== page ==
Cook County Criminal Courts Restorative Justice program helps non-violent offenders find jobs

CHICAGO (WLS) -- If you can't pass a background check, jobs options are limited. Some in the Cook County Criminal Courts system saw an opportunity to help non-violent offenders find a new path so they don't end up back in court.

The news was encouraging.

"It feels great, it feels real great," said Charles Taylor.

Taylor did well on a job interview; so well that he will go on to the next phase.

He would have never gotten this far with a pending drug case on his record.

But Taylor is a graduate of Cook County's Restorative Justice Community Court program in North Lawndale.

"I feel like it's a second chance. Your whole life can change, it can be taken away with a few wrong decisions," said Taylor. "I definitely feel better knowing that I have the opportunity to provide for my family."

Non-violent offenders between the ages of 18-26 can have charges dropped and records expunged if they complete the program.

The Restorative Justice program offers job skills, education assistance as well support for past traumas and guidance in making better choices in the future. But the program begins with the young person first acknowledging their wrong, then repairing the damage or harm.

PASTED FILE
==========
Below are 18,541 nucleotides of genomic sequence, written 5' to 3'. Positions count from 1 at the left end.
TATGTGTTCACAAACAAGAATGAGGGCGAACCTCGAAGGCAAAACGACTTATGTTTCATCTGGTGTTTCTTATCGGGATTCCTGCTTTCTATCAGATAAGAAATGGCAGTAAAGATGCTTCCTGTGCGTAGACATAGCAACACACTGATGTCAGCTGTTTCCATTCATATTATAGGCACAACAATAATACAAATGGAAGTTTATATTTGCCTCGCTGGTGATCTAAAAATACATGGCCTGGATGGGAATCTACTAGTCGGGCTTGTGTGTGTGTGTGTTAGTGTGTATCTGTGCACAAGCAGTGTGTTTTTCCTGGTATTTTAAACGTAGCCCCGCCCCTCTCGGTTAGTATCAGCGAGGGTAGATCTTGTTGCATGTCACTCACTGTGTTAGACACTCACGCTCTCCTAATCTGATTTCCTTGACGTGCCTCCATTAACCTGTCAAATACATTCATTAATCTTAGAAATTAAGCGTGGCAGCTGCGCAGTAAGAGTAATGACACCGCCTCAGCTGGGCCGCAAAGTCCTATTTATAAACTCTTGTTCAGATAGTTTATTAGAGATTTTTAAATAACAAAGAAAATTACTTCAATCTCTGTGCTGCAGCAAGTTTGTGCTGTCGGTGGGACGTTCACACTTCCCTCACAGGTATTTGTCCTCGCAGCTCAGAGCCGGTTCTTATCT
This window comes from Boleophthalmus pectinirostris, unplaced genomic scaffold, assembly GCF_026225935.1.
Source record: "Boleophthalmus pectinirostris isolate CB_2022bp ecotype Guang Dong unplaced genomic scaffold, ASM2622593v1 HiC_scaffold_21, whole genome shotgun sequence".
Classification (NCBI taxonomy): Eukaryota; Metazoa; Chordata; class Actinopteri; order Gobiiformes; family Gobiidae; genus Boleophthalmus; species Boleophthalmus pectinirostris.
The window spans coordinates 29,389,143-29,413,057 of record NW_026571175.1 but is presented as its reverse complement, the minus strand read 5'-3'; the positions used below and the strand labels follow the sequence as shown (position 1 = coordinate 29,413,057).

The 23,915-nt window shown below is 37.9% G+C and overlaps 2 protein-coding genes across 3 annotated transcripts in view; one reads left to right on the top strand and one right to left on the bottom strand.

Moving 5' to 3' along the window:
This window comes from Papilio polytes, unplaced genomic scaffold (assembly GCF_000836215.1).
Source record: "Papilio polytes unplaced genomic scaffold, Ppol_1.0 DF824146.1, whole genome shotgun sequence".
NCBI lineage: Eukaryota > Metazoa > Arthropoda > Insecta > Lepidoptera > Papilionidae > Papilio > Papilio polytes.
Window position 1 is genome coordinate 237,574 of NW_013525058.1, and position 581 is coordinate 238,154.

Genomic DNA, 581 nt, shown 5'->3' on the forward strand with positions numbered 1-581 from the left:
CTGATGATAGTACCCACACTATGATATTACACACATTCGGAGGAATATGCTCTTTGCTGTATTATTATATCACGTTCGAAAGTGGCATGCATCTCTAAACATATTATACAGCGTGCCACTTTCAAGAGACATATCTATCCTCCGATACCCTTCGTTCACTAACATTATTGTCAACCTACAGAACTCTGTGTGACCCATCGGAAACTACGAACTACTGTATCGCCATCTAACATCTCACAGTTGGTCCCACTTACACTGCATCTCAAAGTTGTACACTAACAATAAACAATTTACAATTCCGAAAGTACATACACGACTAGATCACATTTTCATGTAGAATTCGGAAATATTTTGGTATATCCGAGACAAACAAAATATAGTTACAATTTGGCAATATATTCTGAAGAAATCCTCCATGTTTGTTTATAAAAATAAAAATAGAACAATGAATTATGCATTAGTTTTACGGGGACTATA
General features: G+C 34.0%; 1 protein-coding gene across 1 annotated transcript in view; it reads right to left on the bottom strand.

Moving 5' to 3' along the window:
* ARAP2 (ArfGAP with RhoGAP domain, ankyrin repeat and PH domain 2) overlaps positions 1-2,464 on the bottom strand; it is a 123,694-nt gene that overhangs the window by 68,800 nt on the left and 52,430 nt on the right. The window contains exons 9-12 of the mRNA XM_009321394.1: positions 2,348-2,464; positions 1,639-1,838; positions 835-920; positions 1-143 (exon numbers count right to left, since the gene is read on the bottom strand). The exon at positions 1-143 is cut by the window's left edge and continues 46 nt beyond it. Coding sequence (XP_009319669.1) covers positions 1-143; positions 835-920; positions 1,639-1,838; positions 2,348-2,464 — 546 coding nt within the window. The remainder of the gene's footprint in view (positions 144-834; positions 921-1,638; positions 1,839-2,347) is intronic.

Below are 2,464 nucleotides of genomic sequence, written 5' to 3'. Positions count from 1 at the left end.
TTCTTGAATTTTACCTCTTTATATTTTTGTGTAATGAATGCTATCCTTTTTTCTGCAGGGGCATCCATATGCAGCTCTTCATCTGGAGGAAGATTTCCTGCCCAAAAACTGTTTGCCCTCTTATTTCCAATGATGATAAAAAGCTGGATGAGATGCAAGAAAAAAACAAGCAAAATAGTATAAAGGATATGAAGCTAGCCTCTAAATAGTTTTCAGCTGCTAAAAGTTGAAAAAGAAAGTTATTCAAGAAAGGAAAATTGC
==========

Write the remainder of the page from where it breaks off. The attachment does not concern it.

Wednesday marked the official ribbon cutting ceremony for the new Englewood Restorative Justice Court.

"Punishment doesn't work all the time. We also have to be rehabilitative," said Amy Campanelli, Cook County Public Defender.

"Then they can apply for scholarships and jobs and dont have to write down convicted felon anymore," said Timothy Evans, Circuit Court of Cook County, Chief Judge.

Although Taylor was never convicted, an arrest would come up on background checks.

Now with a diploma, a fork lift operator's license and a clean record, his past is behind him and ahead are job opportunities within his reach.
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